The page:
The Texas Family Code sets out the requirements for a valid, enforceable premarital agreement (aka “prenup”). Most importantly, premarital agreements need to be in writing. Oral or verbal agreements are not recognized. Some states require a notarized agreement, but Texas does not.

Second, the prenuptial agreement must be executed before the parties get married. A whole new set of rules applies to agreements that are entered into after the marriage takes place.

Third, both partners must fully disclose their assets and liabilities. Most premarital agreements waive any disclosure that isn’t contained in the document.  The risk for failing to fully disclose assets and debts is that a court could later void the agreement due to lack of disclosure if challenged. Premarital agreements frequently alter a person’s property rights under existing law either in the event of death or divorce, so a party can only fairly evaluate the effect of the property rights he or she is being asked to release if a full disclosure of the property and debts is provided.

Each party must represent their own interests and, preferably, have independent attorneys representing each of them. It is unethical for one lawyer to represent both parties in a premarital agreement.

Most importantly, each partner must sign the prenuptial agreement voluntarily. An agreement that was not voluntarily signed is unenforceable and will be voided by a court upon a challenge to the premarital agreement either on death or divorce.

The agreement cannot contain provisions that limit child support rights. A couple cannot agree that one spouse will not seek child support. A court is likely to strike out any adverse limits relating to child support.

For help in drafting your prenup, contact the Texas board certified attorneys at O’Neil & Attorneys.

Read more on premarital agreements: 

What is a Prenup?           

Does getting a prenup mean that my fiancé doesn’t trust me?

But I’m not wealthy. Do I really need one?

How much will a prenup cost?

Can I skip the lawyer fees and D.I.Y. my prenup?

How to I tell my spouse-to-be that I want a prenup?

 

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Photo of Michelle O'Neil Michelle O'Neil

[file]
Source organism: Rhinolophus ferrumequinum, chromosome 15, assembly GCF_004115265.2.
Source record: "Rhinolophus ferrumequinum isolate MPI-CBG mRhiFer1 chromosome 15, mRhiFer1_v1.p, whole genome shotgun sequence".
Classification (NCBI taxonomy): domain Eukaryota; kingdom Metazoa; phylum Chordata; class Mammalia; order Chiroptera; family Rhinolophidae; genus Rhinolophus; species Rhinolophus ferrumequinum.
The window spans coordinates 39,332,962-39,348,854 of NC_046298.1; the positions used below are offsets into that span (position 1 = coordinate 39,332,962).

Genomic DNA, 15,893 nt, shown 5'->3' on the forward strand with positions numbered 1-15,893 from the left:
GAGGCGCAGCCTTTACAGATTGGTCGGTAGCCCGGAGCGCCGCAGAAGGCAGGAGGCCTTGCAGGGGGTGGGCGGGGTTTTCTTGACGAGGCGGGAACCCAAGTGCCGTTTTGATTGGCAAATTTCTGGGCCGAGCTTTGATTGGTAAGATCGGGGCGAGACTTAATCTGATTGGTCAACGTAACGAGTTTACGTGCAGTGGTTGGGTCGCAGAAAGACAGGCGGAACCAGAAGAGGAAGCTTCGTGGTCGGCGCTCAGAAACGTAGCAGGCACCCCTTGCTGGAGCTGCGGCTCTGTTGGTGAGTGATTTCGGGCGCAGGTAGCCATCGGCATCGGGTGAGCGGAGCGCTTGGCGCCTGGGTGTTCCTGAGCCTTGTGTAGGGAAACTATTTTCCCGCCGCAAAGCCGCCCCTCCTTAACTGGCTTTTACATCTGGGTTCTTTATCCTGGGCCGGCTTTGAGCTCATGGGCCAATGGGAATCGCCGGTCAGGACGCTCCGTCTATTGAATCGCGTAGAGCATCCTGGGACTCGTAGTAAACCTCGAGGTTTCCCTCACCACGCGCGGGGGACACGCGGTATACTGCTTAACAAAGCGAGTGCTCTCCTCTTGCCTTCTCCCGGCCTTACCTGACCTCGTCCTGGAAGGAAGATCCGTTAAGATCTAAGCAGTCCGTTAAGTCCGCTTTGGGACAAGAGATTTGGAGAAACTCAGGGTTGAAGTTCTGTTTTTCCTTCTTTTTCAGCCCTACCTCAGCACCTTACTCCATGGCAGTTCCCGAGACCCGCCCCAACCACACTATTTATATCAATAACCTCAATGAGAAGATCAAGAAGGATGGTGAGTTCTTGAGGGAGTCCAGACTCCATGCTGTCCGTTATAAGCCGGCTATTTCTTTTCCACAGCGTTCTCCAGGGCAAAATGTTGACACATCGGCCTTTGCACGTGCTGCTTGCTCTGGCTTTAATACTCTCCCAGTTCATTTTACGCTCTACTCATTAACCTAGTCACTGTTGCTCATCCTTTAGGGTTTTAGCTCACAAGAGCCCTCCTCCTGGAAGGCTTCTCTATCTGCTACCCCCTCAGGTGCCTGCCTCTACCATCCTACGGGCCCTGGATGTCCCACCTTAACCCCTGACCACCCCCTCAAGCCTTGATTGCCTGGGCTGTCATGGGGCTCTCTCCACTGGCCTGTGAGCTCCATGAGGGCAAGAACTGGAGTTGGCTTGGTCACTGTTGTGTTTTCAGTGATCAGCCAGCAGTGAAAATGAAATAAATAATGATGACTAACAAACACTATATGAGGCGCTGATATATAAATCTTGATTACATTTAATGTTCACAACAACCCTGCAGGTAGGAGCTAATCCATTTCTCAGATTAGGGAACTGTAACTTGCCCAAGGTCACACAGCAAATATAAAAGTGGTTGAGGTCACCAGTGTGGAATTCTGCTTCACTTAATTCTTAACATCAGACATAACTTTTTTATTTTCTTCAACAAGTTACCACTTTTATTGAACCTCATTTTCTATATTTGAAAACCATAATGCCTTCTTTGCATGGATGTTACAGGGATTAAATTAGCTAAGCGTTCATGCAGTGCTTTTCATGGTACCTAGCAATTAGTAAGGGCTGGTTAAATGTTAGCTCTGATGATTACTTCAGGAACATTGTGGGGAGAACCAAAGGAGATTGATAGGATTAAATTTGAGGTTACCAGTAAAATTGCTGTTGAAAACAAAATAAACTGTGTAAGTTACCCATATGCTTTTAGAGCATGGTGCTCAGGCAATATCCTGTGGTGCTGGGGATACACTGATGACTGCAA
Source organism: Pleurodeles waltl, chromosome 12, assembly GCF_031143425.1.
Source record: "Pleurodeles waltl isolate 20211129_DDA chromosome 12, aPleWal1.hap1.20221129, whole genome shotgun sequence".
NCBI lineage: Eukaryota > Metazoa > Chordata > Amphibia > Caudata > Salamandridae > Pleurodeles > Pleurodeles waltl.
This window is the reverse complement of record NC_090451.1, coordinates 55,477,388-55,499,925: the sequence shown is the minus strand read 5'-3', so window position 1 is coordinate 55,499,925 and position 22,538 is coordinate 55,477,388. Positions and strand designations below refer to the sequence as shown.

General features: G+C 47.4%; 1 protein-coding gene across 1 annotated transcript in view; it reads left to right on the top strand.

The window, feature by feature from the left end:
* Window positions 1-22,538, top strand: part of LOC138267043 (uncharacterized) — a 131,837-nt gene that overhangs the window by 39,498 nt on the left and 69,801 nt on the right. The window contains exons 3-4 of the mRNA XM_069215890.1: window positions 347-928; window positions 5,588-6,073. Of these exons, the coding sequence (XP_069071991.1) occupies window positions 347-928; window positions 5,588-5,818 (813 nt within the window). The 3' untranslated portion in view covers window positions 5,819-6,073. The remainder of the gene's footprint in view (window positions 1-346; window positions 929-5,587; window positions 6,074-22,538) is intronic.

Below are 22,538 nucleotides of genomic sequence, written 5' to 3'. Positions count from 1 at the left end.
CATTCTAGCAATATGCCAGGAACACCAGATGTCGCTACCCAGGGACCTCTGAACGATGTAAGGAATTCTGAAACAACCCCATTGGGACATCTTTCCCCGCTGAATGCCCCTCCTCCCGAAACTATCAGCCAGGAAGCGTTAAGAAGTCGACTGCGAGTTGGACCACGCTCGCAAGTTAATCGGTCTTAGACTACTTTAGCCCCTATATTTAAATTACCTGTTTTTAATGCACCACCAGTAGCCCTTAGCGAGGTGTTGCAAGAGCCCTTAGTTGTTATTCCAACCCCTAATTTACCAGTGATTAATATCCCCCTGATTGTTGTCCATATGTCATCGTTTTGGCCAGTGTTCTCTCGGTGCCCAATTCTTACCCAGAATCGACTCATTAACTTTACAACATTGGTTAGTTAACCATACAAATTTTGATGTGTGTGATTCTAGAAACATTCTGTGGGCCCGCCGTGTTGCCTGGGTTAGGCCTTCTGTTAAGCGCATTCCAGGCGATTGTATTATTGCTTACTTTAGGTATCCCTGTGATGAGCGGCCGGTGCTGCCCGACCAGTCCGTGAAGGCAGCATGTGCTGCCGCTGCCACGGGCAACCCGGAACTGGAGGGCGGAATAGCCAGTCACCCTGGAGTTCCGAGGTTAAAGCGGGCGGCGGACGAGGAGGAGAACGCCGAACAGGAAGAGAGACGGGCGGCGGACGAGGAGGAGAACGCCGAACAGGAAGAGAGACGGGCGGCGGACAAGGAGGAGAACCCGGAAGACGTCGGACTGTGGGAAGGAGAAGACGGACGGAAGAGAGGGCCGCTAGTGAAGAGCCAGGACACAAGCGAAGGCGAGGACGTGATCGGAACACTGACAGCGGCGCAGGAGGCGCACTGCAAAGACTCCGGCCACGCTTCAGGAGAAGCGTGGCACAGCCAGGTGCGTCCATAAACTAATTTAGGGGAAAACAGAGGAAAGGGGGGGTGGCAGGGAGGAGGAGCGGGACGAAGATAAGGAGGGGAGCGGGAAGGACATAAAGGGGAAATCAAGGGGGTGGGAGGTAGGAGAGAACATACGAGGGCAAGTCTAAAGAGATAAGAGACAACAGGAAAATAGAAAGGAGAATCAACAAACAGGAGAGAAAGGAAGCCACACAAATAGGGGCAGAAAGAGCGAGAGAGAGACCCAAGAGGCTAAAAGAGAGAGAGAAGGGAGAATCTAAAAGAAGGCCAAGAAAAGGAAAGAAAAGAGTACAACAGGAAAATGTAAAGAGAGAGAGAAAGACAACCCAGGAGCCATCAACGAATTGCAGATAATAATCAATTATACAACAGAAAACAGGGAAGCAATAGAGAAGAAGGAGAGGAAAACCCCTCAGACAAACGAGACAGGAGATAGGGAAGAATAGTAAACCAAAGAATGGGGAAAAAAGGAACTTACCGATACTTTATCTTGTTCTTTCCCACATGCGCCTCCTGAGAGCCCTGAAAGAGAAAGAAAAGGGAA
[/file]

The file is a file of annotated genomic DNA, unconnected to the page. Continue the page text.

Michelle May O’Neil has 27 years’ experience representing small business owners, professionals, and individuals in litigation related to family law matters such as divorce, child custody, and complex property division. Described by one lawyer as “a lethal combination of sweet-and-salty”, Ms. O’Neil exudes…

Michelle May O’Neil has 27 years’ experience representing small business owners, professionals, and individuals in litigation related to family law matters such as divorce, child custody, and complex property division. Described by one lawyer as “a lethal combination of sweet-and-salty”, Ms. O’Neil exudes genuine compassion for her client’s difficulties, yet she can be relentless when in pursuit of a client’s goals. One judge said of Ms. O’Neil, “She cannot be out-gunned, out-briefed, or out-lawyered!”

Family Law Specialist

Ms. O’Neil became a board-certified family law specialist by the Texas Board of Legal Specialization in 1997 and has maintained her certification since that time. While representing clients in litigation before the trial court is an important part of her practice, Ms. O’Neil also handles appellate matters in the trial court, courts of appeals and Texas Supreme Court. Lawyers frequently consult with Ms. O’Neil on their litigation cases about specialized legal issues requiring particularized attention both at the trial court and appellate levels. This gives her a unique perspective and depth of perception that benefits both her litigation and appellate clients.

Top Lawyers in Texas and America

Ms. O’Neil has been named to the list of Texas SuperLawyers for many years, 2011-2018, a peer-voted honor given to only about 5% of the lawyers in the state of Texas. In 2014-2018, Ms. O’Neil received the special honor of being named by Texas SuperLawyers as one of the Top 50 Women Lawyers in Texas, Top 100 Lawyers in Texas, and Top 100 Lawyers in DFW. She was named one of the Best Lawyers in America for 2016 and received an “A-V” peer review rating by Martindale-Hubbell Legal Directories for the highest quality legal ability and ethical standards.

Author and Speaker

A noted author, Ms. O’Neil released her second book Basics of Texas Divorce Law in November 2010, with a second edition released in 2013, and a third edition expected in 2015.  Her first book, All About Texas Law and Kids, was published in September 2009 by Texas Lawyer Press. In 2012, Ms. O’Neil co-authored the booklets What You Need To Know About Common Law Marriage In Texas and Social Study Evaluations.  The State Bar of Texas and other providers of continuing education for attorneys frequently enlist Ms. O’Neil to provide instruction to attorneys on topics of her expertise in the family law arena.